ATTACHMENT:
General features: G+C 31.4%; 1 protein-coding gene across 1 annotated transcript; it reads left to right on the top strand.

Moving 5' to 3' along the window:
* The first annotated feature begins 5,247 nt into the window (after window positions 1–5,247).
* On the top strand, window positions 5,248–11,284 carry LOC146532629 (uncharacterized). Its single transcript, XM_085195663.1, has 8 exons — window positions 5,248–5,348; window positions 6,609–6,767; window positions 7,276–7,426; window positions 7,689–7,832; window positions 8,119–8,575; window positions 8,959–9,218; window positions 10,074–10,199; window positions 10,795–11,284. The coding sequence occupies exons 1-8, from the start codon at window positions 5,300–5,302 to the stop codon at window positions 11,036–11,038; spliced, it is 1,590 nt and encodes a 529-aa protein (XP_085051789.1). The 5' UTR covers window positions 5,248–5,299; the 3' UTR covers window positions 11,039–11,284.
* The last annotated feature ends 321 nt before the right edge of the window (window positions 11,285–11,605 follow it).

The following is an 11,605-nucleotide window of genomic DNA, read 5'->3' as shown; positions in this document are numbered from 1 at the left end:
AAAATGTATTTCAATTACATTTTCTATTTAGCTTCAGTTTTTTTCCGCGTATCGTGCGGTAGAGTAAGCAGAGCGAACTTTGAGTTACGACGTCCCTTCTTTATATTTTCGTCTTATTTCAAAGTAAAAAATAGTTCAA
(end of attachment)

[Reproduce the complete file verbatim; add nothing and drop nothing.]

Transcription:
General features: G+C 31.4%; 1 protein-coding gene across 1 annotated transcript; it reads left to right on the top strand.

Moving 5' to 3' along the window:
* The first annotated feature begins 5,247 nt into the window (after window positions 1–5,247).
* On the top strand, window positions 5,248–11,284 carry LOC146532629 (uncharacterized). Its single transcript, XM_085195663.1, has 8 exons — window positions 5,248–5,348; window positions 6,609–6,767; window positions 7,276–7,426; window positions 7,689–7,832; window positions 8,119–8,575; window positions 8,959–9,218; window positions 10,074–10,199; window positions 10,795–11,284. The coding sequence occupies exons 1-8, from the start codon at window positions 5,300–5,302 to the stop codon at window positions 11,036–11,038; spliced, it is 1,590 nt and encodes a 529-aa protein (XP_085051789.1). The 5' UTR covers window positions 5,248–5,299; the 3' UTR covers window positions 11,039–11,284.
* The last annotated feature ends 321 nt before the right edge of the window (window positions 11,285–11,605 follow it).

The following is an 11,605-nucleotide window of genomic DNA, read 5'->3' as shown; positions in this document are numbered from 1 at the left end:
AAAATGTATTTCAATTACATTTTCTATTTAGCTTCAGTTTTTTTCCGCGTATCGTGCGGTAGAGTAAGCAGAGCGAACTTTGAGTTACGACGTCCCTTCTTTATATTTTCGTCTTATTTCAAAGTAAAAAATAGTTCAA